At what point did you first realize that you had the potential to be a professional hockey player?
Probably a little bit into my midget hockey season, midget triple-A.
How old were you then?
15. That’s when I first started to grasp that this could be something. I knew I still had a long way to go, but agents were approaching me, and NHL teams were sending scouts to see games in midgets, which was definitely kind of weird. So it started to sink in then, but I didn’t really think seriously about how close the NHL was until junior hockey (Moncton, Quebec Major Junior Hockey League). Actually making it to the NHL wasn’t even really in my head; I was just focused on getting drafted. It feels like it’s gone by so fast.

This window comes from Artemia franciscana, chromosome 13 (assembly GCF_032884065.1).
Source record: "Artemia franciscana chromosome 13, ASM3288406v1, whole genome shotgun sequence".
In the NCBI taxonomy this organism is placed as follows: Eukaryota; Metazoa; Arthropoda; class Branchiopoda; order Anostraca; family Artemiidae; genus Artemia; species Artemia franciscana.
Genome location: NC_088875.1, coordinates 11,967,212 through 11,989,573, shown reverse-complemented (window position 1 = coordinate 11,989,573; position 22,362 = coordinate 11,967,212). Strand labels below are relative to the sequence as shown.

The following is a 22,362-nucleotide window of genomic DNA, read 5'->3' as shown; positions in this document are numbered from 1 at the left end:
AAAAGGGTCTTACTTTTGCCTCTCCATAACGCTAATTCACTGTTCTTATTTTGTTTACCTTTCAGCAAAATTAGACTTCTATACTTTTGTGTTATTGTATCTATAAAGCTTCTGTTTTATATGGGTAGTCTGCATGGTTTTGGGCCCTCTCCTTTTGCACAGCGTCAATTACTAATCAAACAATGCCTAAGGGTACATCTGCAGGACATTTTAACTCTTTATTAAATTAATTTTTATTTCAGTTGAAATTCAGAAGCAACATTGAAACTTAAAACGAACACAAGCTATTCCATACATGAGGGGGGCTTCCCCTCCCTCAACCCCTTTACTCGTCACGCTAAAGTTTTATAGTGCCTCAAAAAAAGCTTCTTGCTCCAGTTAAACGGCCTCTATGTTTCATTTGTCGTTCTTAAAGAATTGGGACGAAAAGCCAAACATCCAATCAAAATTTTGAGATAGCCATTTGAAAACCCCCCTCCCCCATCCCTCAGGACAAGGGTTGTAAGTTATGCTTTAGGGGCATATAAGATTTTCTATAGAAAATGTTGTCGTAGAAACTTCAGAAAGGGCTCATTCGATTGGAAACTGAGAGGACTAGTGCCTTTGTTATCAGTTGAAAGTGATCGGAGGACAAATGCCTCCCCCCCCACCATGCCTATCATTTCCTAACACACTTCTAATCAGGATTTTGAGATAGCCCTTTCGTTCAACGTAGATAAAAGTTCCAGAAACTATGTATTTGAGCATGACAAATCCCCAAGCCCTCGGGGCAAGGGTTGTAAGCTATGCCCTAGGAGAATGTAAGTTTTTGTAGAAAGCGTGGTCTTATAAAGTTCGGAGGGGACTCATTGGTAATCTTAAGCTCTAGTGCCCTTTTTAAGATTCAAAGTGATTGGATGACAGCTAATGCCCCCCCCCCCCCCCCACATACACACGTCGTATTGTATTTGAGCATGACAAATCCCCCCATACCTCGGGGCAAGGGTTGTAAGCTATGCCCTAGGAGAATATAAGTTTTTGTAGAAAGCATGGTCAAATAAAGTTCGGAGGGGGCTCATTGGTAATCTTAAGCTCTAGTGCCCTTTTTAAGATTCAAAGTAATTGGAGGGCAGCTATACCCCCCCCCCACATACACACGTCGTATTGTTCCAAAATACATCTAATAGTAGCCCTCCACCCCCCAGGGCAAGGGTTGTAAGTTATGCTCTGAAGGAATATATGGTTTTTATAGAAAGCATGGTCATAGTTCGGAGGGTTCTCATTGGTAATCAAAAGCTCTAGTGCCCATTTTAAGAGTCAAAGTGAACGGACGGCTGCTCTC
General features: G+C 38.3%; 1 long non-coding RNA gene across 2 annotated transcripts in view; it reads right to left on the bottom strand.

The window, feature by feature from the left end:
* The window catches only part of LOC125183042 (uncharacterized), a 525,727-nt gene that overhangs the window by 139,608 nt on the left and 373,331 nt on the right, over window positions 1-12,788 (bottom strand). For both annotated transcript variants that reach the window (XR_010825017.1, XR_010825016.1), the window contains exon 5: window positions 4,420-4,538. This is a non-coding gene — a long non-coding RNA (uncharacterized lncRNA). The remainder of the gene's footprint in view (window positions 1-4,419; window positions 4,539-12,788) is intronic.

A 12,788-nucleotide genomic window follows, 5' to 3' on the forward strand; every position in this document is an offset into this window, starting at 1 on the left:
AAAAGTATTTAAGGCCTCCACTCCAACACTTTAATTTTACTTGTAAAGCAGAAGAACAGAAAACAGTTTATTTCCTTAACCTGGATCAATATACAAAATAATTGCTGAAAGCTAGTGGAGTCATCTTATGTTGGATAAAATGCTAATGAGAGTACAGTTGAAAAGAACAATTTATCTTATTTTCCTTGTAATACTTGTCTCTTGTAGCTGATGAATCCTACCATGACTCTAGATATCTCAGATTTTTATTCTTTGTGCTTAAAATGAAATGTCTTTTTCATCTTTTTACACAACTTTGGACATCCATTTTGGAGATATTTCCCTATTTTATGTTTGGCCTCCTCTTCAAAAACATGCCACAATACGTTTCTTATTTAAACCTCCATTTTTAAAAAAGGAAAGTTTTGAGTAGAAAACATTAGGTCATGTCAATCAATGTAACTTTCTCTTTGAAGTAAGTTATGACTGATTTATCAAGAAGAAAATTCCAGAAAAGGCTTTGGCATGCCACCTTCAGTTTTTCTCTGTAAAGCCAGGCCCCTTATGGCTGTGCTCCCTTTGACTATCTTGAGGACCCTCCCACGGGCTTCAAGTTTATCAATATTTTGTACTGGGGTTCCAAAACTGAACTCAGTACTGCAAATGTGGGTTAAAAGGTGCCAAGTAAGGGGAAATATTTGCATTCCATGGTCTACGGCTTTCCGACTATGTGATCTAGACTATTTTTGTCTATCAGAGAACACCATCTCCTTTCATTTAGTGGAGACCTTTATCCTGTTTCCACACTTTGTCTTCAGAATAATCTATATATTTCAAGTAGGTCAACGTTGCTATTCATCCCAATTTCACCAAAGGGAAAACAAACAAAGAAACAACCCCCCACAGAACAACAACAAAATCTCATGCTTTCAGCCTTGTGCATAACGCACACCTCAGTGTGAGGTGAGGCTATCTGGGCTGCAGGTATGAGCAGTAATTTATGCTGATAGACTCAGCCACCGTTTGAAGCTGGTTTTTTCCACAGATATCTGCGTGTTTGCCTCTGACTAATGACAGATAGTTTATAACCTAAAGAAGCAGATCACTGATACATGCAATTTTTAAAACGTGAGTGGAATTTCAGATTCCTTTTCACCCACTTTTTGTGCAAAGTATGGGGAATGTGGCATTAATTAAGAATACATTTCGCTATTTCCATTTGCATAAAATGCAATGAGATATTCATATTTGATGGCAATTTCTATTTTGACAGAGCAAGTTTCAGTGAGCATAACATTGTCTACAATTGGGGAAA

What do you remember about your draft day in Nashville?
It was long. I went 52nd overall, but it felt like I waited forever. There were a few teams who had hinted they were looking at me near the end of the first round. Once you hear that from your agent and then you don’t go at the end of the first round, you start worrying a bit. It’s definitely a shock once you hear your name called.
Blackhawks goaltending coach Stephane Waite said he used to call you ‘Robocop’ because you were always so square and precise with your movements in net. Is that style something you were taught, or were you just naturally more of a technician than an improviser?